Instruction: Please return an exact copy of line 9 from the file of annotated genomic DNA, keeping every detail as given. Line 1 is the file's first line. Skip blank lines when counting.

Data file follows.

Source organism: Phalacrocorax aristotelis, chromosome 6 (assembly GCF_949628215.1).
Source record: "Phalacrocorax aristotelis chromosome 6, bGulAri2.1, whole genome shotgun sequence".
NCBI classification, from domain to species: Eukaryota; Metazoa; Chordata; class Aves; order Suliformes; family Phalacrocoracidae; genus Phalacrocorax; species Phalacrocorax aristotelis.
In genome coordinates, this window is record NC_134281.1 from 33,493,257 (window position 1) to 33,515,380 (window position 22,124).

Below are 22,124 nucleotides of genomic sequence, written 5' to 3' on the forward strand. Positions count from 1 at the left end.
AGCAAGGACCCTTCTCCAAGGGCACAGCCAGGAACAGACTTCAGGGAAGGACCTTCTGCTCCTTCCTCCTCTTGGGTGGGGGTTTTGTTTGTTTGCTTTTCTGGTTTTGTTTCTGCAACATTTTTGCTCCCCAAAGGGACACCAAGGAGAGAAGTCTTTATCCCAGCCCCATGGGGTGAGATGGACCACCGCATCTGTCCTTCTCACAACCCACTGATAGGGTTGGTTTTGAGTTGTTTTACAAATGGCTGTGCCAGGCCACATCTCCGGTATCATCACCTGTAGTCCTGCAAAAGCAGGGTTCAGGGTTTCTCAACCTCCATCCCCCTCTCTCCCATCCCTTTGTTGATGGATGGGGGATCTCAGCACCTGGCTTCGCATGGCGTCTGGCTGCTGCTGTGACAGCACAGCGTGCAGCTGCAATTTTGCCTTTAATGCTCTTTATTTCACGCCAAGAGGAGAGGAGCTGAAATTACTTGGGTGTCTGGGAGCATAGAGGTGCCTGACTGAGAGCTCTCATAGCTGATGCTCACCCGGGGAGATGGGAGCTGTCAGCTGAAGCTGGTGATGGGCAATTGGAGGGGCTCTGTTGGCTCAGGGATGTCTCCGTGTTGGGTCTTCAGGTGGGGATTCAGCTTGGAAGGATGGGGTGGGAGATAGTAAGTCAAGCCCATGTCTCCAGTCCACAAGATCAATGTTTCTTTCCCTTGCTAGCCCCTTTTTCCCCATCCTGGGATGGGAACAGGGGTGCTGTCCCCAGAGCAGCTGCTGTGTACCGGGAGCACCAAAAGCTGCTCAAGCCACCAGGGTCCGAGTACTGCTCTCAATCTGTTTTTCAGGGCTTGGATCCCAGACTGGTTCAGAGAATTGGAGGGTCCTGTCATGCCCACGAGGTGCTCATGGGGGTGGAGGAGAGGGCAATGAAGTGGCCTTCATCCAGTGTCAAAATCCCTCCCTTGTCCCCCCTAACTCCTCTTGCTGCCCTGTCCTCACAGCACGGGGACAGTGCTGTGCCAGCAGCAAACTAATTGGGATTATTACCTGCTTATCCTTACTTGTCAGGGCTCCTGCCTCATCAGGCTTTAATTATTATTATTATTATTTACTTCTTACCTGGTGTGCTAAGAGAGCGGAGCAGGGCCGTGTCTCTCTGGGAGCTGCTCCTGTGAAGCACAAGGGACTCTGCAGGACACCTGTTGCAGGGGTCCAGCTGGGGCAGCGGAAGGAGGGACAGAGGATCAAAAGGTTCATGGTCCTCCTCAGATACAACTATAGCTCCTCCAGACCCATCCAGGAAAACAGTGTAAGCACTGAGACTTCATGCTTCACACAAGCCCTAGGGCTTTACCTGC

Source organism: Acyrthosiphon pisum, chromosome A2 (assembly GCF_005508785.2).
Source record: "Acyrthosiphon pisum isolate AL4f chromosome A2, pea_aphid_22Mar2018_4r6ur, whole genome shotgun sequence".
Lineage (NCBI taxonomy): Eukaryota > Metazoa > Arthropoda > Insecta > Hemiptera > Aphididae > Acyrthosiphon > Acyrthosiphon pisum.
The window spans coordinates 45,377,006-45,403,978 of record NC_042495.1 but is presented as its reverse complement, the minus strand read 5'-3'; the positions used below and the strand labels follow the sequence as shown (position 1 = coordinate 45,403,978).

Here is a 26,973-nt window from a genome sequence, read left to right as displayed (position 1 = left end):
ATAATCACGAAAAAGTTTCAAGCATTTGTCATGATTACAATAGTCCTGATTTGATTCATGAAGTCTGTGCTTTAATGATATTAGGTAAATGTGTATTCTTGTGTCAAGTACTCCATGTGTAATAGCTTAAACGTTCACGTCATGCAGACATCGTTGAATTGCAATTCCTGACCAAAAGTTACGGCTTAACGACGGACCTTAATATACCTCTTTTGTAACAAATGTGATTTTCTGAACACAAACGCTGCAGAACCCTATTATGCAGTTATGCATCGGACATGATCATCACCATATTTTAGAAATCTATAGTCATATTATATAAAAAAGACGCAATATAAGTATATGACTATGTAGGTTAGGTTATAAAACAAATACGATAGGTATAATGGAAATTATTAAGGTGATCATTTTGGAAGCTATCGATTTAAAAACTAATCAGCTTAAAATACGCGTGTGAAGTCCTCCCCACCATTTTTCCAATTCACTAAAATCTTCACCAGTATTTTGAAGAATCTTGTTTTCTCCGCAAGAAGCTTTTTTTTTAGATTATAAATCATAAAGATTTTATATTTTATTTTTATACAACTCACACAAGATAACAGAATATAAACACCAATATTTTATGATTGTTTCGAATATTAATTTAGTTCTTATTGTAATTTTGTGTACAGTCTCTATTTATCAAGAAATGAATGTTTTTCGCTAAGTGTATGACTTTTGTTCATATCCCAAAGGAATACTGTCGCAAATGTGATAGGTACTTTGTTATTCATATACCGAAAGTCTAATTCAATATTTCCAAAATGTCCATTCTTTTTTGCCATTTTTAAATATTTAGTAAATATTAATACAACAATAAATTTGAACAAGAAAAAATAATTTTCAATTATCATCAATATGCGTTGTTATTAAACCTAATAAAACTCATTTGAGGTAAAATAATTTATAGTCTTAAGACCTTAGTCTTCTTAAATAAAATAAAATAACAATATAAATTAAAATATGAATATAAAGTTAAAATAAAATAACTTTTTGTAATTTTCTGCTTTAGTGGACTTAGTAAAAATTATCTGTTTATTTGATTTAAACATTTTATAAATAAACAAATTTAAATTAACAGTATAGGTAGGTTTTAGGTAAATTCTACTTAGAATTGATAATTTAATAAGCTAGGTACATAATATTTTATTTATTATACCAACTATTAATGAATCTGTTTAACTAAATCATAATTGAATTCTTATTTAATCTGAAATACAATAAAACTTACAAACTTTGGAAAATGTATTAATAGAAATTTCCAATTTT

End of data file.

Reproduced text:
Lineage (NCBI taxonomy): Eukaryota > Metazoa > Arthropoda > Insecta > Hemiptera > Aphididae > Acyrthosiphon > Acyrthosiphon pisum.